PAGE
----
So now that Trump has his red line (never mind his previously stated belief that red lines, like the one President Barack Obama famously drew with Syria over its use of chemical weapons, are “very dumb”), does that mean the war scare this time is real?
Is Trump actually prepared to do what three previous U.S. presidents—for the obvious reason that the costs could be unfathomably high—were not?
Neither Blair nor others I spoke with can answer that question yet. While McMaster has been talking tough in private as well as public, it's also possible he's doing so in order to, as one national security veteran put it, “restore the credibility of the military deterrent”—rather than to indicate any imminent attack. And many in Washington have become convinced over the first eight months of the Trump administration that the president is more comfortable rattling sabers than swinging them.
But at the same time, the heated rhetoric has led Pentagon planners and outside experts into a hurried examination of new scenarios as the realization of Trump's rhetorical ratcheting up has become clear.
The dilemma is pretty obvious: As one former senior Defense Department official put it to me the other day, “How do we do ‘fire and fury' without buying a worldwide conflagration?”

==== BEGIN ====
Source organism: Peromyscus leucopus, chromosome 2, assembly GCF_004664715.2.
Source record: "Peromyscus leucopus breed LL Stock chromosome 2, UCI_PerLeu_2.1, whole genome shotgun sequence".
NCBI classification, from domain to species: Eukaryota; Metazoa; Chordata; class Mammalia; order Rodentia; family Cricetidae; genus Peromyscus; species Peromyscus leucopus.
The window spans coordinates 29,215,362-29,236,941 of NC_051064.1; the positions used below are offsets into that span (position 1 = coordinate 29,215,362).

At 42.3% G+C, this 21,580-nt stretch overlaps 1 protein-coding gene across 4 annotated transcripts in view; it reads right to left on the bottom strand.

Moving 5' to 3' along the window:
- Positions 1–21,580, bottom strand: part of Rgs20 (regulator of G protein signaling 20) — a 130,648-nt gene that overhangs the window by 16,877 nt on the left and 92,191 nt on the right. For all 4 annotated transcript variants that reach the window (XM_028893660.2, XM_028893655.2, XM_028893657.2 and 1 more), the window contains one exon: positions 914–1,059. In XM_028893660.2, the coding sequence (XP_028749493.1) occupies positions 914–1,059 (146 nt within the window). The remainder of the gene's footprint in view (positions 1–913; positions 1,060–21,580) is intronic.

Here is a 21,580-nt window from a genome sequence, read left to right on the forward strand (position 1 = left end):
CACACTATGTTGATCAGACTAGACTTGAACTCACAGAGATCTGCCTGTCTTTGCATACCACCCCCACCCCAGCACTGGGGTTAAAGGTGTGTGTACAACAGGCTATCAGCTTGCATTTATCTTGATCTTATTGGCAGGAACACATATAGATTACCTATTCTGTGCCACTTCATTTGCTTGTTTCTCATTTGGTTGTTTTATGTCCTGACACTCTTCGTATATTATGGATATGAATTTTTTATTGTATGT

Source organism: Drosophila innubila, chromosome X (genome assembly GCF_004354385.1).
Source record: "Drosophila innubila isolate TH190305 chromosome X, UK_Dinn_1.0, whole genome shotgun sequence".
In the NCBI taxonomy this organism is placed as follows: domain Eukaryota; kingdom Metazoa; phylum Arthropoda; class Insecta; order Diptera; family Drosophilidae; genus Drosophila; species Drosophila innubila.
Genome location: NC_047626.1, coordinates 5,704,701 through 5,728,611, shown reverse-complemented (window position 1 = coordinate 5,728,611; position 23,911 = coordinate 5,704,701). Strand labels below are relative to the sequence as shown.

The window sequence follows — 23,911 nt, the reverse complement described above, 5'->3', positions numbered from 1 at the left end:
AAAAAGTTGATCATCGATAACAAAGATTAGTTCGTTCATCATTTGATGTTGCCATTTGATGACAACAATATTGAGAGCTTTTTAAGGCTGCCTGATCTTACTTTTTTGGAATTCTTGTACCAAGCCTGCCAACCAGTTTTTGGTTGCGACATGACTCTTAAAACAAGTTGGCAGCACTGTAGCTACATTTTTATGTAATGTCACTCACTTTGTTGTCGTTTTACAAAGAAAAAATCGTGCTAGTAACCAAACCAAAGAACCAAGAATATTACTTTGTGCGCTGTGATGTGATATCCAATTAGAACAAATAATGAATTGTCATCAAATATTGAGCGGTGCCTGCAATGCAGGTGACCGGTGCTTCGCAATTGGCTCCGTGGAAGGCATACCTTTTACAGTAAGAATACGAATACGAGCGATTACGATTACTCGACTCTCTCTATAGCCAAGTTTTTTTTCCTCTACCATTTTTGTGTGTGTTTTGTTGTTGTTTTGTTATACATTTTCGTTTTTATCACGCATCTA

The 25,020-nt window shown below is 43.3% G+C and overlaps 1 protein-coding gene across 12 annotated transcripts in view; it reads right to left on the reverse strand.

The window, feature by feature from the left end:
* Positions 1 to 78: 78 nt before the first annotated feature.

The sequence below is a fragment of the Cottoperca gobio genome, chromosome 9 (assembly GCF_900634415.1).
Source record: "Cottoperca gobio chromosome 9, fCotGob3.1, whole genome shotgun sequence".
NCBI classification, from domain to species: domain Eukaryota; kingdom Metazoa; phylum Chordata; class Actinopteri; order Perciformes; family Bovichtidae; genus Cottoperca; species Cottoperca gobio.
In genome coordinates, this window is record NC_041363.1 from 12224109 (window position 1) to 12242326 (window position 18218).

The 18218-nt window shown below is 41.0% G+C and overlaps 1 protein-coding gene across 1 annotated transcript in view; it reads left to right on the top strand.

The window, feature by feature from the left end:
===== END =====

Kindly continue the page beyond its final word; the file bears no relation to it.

Christopher Hill was the last senior U.S. diplomat to negotiate face to face with the North Koreans. He did so during President George W. Bush's second term (not an administration “known for its embrace of multilateral diplomacy,” as he dryly put it) before the deal fell apart.
So he's sympathetic to Trump's plight. Trump is now the fourth American president to declare a nuclear-armed North Korea unacceptable—even as North Korea's nuclear arsenal has steadily grown and technological breakthroughs have put the country on the brink of being able to target U.S. territory. “Look,” says Hill, who served as ambassador to South Korea and then as Bush's assistant secretary of state for East Asia, “it is a very frustrating issue to deal with North Korea. I'm still in therapy over dealing with North Korea. But that doesn't mean that we shouldn't keep our cool and keep at the task.”
I had asked Hill and Blair—two of the most senior figures in the U.S. government to have had firsthand experience dealing directly with the North Korea nuclear program and what options the United States has for responding to it—to help me figure out just how seriously to take this latest round of war talk.